“Create and collaborate” are among the objectives for the day posted in Maria Krey Gibson’s Fusion dance class at Frederick A. Douglass mid-high.
The east-side school serves sixth grade through senior (12th) and is a part of Oklahoma City Public Schools.
“From the things I read, the biggest problem for employers is they don’t see adults who have the capacity to create and problem-solve with other adults. They just butt heads.”
“We work on that a lot,” said the six-year OKCPS veteran dance teacher. She has been at Douglass for the last four years.
Before that she was at Jefferson Middle School on the south side of the district.
Students in her class went to work quickly as soon as the bell rang. They cycled through warmup and stretching moves to music sometimes led by students and sometimes by Gibson.
This week her students are working on one of several assessments they have where the class divides into smaller groups. She then teaches each group the first part of a dance and then they must create their own completion of it.
When instructed, the students got into their groups and started to work. They were in the final stages of developing their dance.
At each of the two groups struggled to get together. They would stop, start and stop again, each time talking with each other about which moves work the best.
Gibson stopped them part way through to remind them of the process they should be using to assist each other and create a unified appearance.
“What I’m seeing and what I’m hearing is you need to take time to slow down,” Gibson says to the attentive students. “And we need to talk about count. We need to clarify and communicate. We need to say ‘On count one, do this. On count two, do this.’”
When they got back to work on their dances this time, both groups were calling out their counts together.
Now, each group started to look more like a whole with each repetition of their dance.
Free Press talked with four of the students about their involvement in the class.
The two youngest members of the troupe are eight-graders Dali Norwood and Aelani Haskins.
Norwood said that she went straight from the Middle School class to Fusion because she wanted something “more challenging.”
“At first I didn’t want to, but then she [Gibson] kind of convinced me to. I’m happy I did,” said Norwood.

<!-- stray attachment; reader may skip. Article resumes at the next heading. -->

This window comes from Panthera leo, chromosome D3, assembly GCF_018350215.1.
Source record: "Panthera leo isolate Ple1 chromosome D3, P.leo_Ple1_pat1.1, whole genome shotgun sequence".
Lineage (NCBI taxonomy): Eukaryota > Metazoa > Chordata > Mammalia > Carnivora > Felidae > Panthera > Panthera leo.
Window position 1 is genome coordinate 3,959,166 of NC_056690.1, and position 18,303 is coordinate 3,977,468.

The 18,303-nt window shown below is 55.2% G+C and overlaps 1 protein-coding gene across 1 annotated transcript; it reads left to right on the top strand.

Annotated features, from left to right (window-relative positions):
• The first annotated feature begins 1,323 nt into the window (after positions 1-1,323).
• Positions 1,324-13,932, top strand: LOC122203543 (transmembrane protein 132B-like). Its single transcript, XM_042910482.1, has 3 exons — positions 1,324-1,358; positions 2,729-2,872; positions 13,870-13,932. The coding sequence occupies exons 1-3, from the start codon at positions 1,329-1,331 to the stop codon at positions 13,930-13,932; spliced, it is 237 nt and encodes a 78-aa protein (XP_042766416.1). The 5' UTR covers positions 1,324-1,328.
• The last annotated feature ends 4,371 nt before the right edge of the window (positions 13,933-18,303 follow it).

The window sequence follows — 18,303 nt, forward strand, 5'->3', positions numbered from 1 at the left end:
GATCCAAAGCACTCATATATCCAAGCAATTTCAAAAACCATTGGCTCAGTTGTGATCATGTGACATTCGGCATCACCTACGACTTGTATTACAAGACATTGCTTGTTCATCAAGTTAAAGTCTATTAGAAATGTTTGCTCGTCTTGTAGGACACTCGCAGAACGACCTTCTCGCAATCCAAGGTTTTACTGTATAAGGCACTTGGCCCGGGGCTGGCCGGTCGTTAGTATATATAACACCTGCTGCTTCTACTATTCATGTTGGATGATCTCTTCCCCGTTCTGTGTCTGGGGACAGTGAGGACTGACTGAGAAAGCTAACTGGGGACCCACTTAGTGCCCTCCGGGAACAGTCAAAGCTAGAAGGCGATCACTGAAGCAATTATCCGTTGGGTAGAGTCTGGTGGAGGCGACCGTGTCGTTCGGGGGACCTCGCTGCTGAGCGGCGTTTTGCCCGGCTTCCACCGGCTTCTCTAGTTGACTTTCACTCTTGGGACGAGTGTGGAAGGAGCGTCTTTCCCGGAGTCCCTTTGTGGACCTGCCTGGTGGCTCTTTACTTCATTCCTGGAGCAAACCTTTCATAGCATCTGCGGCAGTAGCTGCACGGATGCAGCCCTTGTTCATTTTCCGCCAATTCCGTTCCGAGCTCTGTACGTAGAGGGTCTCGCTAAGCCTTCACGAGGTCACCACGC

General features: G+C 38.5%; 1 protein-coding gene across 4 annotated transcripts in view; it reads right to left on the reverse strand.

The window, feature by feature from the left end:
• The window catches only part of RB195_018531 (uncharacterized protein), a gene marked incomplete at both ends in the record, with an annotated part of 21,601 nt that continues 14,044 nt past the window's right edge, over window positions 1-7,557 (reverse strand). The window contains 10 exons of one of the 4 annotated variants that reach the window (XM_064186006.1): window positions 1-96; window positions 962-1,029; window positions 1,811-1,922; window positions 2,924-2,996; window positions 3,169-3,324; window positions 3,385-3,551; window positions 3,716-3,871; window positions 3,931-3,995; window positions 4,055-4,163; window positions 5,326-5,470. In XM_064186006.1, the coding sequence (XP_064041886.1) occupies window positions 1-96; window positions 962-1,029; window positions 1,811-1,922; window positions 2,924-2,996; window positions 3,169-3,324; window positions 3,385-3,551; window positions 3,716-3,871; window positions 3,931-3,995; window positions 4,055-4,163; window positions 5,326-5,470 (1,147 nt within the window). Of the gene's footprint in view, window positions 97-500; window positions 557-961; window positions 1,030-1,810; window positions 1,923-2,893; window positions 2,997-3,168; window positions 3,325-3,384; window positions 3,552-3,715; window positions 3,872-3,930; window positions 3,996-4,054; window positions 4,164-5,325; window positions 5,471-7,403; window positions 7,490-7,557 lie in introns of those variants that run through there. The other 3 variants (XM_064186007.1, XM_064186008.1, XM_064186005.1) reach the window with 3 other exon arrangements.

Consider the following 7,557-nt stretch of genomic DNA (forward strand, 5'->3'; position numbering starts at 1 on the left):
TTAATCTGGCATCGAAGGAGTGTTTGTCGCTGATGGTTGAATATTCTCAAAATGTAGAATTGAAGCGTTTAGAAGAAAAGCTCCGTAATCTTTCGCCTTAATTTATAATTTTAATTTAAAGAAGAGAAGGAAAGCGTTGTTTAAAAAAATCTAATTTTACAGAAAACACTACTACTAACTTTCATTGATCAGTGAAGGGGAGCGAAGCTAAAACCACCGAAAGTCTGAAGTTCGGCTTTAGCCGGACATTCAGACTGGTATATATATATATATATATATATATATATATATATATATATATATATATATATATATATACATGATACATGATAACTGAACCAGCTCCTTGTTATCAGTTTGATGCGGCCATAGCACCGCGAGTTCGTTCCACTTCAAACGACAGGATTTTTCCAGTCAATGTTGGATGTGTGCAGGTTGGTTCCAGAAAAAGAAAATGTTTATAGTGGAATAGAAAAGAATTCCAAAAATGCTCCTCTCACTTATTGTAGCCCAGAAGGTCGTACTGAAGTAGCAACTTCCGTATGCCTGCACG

Aelani Haskins was in the middle school class and then decided to try out for the Fusion troupe. Why?
“I actually like dance because you can express yourself without using words,” she said. “I’m kind of a shy person anyway. I don’t talk a lot.”
Zyron Rattler is one of only two young men in the class mostly because his sister, also in the class, kept encouraging him to join. He said at first, he was reluctant.
“Now, I love it,” he said. “I enjoy choreography.”
“In dance, you can portray emotions into a dance and make it look a billion times better than you could say anything,” Rattler said.
Phuong Nguyen is a sophomore and wants to be a movie director one day.
So, the collaboration is a good early experience for her to get ready for the highly collaborative movie industry.
“I like the ballet part of the class the best,” Nguyen said.
OKCPS has made a “real commitment” to dance, Gibson said.
Gibson was in the first class at University of Central Oklahoma to graduate with a dance education degree. The program is designed to create school dance teachers.
Many of those in that graduating class now teach in different schools in OKCPS.
She said that she feels privileged to be able to focus her whole energy on teaching the deeper disciplines of dance all day.
She said that what she heard is that OKCPS used to be in the same situation as many other surrounding districts. They have a dance curriculum, but no one dedicated to it.
But not so in OKCPS now.
Throughout a normal day, Gibson alternates between the Middle School, Dance I, Dance II and Fusion dance classes.
In addition, she teaches modified yoga for a special needs class at the school.
Starting with the Middle School class, Gibson starts letting the students find out if they even like dance as a discipline and form of expression.
From there, Dance I and Dance II are developing the student further in their skills.
Fusion, then, is like the varsity team.
In order to be in the Fusion troupe, students have to audition and be willing to create their own dances in a group process.
They also travel and represent the school, such as performing before the meeting of the OKCPS Board of Education recently.
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